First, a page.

“I like what Fujitsu is doing in terms of driving a trusted future, because tech companies which understand that trust is crucial to human experience and adopting new things will also understand that trust is about responsibility. It’s about balancing your decisions to be both commercially successful and socially relevant. Trust is the ultimate balance and companies who understand this and internalize this are, to me, absolutely doing the right thing.


“I also think the government of Singapore, where I live, has done a tremendous job of establishing the city as a place that we trust to do business, that we trust for innovation, that we trust for new technology and — most importantly— that we trust to change in a positive direction.

“As a European I find this inspiring and uplifting because, to be honest, I think in our part of the world many of the things that are great are past achievements and sometimes, I feel, there is a lack of direction about the future. I hope that this changes but I think countries that push a positive and optimistic vision of the future, then make that tangible, are genuinely significant assets. They embody the idea that a high trust environment attracts things like a magnet.”


The Asian example

As a European living and working in Asia, Diekhöner has interesting insights into the role that trust plays in this particular region. “One of the things I love most about doing business in Asia,” he said, “is the inherent value placed on trust. It is fundamental to how business in Asia gets done.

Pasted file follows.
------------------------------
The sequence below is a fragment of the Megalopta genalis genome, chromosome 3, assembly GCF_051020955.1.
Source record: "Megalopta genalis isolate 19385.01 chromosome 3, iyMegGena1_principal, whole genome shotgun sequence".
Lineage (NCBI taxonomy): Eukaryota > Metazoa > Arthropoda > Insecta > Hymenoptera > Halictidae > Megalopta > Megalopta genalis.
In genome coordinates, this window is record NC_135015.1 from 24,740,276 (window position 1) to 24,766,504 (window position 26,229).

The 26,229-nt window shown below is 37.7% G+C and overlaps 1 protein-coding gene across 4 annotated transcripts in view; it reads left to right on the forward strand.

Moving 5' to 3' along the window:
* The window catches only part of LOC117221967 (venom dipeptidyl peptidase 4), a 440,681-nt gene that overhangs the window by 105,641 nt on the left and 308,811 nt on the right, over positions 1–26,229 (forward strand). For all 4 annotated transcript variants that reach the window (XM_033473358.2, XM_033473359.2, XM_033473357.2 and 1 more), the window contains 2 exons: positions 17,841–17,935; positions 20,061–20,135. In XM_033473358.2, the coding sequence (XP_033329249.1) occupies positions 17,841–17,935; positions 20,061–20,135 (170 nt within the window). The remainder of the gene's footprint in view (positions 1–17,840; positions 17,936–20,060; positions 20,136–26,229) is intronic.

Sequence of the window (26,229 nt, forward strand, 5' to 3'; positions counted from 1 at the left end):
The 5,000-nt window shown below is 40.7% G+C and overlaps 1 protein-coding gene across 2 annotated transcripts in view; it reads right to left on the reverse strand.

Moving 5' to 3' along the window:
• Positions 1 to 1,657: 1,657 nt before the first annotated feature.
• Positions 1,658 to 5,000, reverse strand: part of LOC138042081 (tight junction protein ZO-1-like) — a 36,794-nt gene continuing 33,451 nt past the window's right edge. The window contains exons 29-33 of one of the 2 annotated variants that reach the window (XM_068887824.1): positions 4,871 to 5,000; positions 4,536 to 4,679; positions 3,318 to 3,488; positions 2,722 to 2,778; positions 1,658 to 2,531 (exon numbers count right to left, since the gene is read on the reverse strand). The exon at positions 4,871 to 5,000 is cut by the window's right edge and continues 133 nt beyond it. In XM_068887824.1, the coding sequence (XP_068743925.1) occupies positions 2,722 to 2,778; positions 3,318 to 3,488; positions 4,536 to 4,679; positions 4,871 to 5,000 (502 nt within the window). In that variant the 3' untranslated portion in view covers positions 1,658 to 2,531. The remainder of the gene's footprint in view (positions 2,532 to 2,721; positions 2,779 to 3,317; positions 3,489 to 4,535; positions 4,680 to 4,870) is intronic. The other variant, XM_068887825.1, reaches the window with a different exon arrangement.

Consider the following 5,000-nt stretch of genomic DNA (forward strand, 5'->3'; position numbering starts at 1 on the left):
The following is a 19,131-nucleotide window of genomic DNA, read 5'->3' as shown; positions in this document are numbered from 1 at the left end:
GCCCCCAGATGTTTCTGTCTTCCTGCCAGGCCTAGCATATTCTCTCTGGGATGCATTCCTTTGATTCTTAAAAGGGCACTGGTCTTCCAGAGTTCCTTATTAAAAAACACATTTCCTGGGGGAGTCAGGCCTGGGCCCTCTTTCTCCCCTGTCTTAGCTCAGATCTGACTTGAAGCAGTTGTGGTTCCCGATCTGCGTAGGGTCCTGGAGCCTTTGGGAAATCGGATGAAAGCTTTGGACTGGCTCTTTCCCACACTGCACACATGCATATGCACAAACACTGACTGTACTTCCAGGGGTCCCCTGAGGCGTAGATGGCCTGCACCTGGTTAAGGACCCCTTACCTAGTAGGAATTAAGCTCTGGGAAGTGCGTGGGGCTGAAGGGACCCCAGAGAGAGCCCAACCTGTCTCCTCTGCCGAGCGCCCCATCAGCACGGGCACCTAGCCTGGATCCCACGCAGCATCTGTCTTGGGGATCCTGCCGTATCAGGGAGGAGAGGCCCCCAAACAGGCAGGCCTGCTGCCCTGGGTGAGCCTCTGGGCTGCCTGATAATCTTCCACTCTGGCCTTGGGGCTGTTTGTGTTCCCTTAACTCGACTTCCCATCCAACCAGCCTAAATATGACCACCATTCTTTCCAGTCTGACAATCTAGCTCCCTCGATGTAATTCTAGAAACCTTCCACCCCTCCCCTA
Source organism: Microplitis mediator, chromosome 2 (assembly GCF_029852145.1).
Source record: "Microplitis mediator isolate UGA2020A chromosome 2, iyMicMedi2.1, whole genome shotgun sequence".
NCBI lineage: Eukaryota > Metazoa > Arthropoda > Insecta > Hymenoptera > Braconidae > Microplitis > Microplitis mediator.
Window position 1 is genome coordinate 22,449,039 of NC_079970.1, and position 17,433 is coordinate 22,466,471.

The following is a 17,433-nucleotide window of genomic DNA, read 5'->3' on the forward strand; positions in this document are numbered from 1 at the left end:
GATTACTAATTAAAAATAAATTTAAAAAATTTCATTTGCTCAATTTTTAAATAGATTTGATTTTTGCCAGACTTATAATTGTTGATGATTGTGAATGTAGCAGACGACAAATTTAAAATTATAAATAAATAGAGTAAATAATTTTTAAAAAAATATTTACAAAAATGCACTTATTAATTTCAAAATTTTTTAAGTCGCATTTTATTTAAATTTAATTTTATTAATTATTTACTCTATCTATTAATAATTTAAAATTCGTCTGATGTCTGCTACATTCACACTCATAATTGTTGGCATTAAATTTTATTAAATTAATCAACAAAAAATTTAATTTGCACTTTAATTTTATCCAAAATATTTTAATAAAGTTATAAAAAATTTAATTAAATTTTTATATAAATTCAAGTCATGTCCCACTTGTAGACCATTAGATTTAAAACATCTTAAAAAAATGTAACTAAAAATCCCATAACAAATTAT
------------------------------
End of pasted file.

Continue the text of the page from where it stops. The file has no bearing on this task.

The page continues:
“Culture is a huge dimension in how trust is perceived. When we look at Asian cultures, there’s one commonality which is that trust is held in high regard. It’s held as a non-negotiable, whereas in Europe and the West, I think we have the same ultimate appreciation but we are less aware of it and less explicit about it.

“At the end of the day, a society in which trust plays a huge role is ultimately a society in which people forge great relationships — and that is very important.”
The challenges ahead“The narrative of making the world a better place is a bit ironic when in actual fact many tech companies are either at risk of, or have been guilty of, abusing personal data,” is Diekhöner’s frank assessment.

“So, for me, the biggest challenge for the tech sector is learning that the best-quality customer relationships and best-quality data come from people who are willing to give you their data, willing to watch the messages you send them, willing ultimately to engage with you because they have agreed to this particular thing and believe sharing their data with you is a win for them. This is what creates more value.

“Every tech company in the world knows this but few have a strategic view about how to build trust. Therefore there are huge opportunities for companies who are able to do so. They will be better positioned to maximize the value they create and avoid some of the negative behavior seen by other industry players.”

Furthermore, he continues: “Some incumbents in the industry are getting scared about using data because of what’s been going on. However, the real challenge is to use data to provide value to customers but in a way that is inherently responsible — and that also prevents you becoming vulnerable to data breaches and even the kinds of scandals that have dogged certain tech companies recently.”


• Philipp Kristian Diëkhoner was a keynote speaker at Fujitsu World Tour 2019 in Helsinki.  


First published July 2019